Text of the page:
Page:Popular Science Monthly Volume 91.djvu/925

This page needs to be proofread.

Popular Science Monthly

��A Billiard Table that Folds Up to Be Stored Away When Not in Use

A GREAT many persons would like to play billiards at home but have no space for so large an article of furniture as a billiard table. A table has been devised which will allow such billiard lovers to gratify their desire for a game whenever they please.

The table is de- mountable and can be folded up and put in a closet when not in use. It is light enough to be handled with ease and may be set up ready for a game at a mo- ment's notice.

The best fea- ture of this new billiard table is that it has the necessary rigidity for scientific bil- liards. It has ac- curate angles, fast level beds and quick acting cushions. When

the legs are unfolded in order to set the table up, they lock automatically so that there is no danger of the table wobbling when the game begins to grow exciting. Except that they are stronger and heavier, these legs resemble those of an ordinaiy folding sewing table.

���A recruit being photographed by the X-ray for indications of tuberculosis or lesion of the lungs


Examining Recruits for Tuberculosis

and Avoiding the Mistake France Made

AN American physician, Dr. Hermann l\ M. Biggs, was sent to France by the Rockefeller Foundation to study health conditions among the soldiers. He found that France is a hot-bed of tuber- culosis. When the war broke out there were in all France, only iooo sanitorium beds for the treat- ment of tubercu- losis, and no tu- berculosis dispen- saries at all. When France mobilized her great army she sent thousands of tubercular men into her trenches. The United States Army offi- cers are anxious not to make that mistake. They are, therefore, very particular about the exam- ination of the re- cruits.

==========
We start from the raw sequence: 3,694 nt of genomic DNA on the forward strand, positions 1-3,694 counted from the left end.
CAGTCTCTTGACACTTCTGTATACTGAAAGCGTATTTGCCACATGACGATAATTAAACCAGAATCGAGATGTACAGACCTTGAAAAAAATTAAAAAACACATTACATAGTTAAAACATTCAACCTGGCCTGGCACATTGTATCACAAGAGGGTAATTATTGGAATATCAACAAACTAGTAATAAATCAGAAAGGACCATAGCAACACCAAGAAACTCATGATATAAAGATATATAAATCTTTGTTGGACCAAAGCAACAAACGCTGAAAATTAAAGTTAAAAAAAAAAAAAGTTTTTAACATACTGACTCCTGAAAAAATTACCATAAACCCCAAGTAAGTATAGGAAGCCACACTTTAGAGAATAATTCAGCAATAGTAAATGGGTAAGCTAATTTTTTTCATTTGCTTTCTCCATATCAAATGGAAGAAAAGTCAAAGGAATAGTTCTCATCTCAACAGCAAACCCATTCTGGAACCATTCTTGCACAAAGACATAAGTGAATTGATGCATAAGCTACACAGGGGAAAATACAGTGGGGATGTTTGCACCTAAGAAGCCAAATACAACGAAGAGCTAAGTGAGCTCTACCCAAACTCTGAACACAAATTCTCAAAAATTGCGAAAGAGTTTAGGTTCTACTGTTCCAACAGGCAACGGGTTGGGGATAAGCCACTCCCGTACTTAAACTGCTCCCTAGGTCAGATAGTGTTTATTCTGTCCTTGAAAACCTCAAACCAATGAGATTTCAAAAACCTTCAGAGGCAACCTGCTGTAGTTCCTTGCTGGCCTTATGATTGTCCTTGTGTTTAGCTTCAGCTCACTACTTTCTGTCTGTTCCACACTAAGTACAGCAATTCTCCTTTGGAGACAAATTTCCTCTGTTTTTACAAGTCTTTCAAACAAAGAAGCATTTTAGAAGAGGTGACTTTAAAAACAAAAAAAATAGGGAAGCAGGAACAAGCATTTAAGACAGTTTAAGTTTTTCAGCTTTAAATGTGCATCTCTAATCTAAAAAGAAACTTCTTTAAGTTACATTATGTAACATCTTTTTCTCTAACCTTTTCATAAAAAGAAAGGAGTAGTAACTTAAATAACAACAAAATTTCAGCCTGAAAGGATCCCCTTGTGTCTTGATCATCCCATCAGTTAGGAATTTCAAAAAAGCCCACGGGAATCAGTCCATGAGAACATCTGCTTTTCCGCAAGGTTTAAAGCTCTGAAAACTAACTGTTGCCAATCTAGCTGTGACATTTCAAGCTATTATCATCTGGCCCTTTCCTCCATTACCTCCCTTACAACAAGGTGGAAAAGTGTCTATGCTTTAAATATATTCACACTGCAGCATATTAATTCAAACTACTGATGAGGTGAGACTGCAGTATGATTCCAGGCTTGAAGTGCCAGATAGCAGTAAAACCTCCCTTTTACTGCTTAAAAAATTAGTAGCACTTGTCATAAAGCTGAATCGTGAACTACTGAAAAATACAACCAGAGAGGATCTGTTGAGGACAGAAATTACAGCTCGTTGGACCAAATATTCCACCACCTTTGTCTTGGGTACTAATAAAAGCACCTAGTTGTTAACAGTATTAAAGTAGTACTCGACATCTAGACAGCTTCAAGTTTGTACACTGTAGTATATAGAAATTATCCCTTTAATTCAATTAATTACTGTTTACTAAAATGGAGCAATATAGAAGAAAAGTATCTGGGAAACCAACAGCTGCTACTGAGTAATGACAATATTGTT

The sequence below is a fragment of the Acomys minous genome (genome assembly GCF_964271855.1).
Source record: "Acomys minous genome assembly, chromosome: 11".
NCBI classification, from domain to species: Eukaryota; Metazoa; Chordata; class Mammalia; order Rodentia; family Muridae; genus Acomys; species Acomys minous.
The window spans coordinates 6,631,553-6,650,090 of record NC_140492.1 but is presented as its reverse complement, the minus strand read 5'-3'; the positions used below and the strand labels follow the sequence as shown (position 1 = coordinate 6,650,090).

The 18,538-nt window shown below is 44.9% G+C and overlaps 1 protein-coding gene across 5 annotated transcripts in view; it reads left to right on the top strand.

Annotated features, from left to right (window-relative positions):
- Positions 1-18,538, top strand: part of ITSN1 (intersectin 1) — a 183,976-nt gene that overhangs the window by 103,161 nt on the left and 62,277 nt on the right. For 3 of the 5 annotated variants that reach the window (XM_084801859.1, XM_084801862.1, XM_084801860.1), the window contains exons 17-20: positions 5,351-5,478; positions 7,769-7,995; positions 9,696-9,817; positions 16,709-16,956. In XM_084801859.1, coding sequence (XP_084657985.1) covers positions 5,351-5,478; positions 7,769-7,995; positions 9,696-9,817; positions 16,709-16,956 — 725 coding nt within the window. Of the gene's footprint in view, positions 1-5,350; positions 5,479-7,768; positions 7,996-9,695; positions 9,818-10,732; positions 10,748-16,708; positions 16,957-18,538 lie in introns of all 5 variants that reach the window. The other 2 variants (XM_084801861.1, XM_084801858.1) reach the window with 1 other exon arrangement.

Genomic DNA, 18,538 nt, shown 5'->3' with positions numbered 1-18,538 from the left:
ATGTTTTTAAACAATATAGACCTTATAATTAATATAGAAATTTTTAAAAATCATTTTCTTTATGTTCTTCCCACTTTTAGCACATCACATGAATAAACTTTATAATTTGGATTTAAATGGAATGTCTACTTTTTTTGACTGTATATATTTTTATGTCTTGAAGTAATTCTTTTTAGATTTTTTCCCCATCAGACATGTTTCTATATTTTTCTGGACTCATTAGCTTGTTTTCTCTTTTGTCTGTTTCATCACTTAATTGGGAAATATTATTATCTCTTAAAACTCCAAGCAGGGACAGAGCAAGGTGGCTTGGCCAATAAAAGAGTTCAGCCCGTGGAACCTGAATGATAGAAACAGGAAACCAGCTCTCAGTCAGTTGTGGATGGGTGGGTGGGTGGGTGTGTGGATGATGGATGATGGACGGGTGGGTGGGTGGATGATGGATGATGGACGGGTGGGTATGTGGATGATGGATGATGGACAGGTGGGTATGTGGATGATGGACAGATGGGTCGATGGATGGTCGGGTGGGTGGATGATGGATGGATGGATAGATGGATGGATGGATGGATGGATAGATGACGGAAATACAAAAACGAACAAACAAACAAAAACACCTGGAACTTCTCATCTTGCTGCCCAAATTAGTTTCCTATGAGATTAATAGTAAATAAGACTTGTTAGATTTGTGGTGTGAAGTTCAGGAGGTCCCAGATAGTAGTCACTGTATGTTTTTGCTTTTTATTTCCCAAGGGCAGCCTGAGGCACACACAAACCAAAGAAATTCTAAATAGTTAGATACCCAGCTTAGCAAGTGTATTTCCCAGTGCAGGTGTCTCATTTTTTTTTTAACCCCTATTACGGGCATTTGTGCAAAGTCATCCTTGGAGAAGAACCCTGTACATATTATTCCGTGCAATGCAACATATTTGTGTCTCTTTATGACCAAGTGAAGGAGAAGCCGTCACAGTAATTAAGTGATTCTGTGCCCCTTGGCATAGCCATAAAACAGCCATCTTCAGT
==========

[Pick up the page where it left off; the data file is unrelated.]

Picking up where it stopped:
��Sausage Made from Cottonseed- Economical Tidbit


��THE United States "1

���A demountable billiard table folded up. It may be set up for a game as easily as a checker board

��is certainly the land of cotton." Nowhere else in the world is cotton grown in such abun- dance, and put to such a variety of uses. The fiber, of course, is made into cloth; the oil from the seeds is used as a good substitute for olive oil and as a basis for lard, and now the seeds themselves are being ground into flour and used for food purposes. Gingersnaps and jumbles are made from it, and it is mixed with finely chopped meat and tied in sausage links. To make the cottonseed sausage, three pounds of sausage meat is mixed with one pound of cottonseed, flour. This flour is said to contain as much nutrition as the meat which it takes the place of, and to effect a consider- able saving on each pound of sausage.

�� �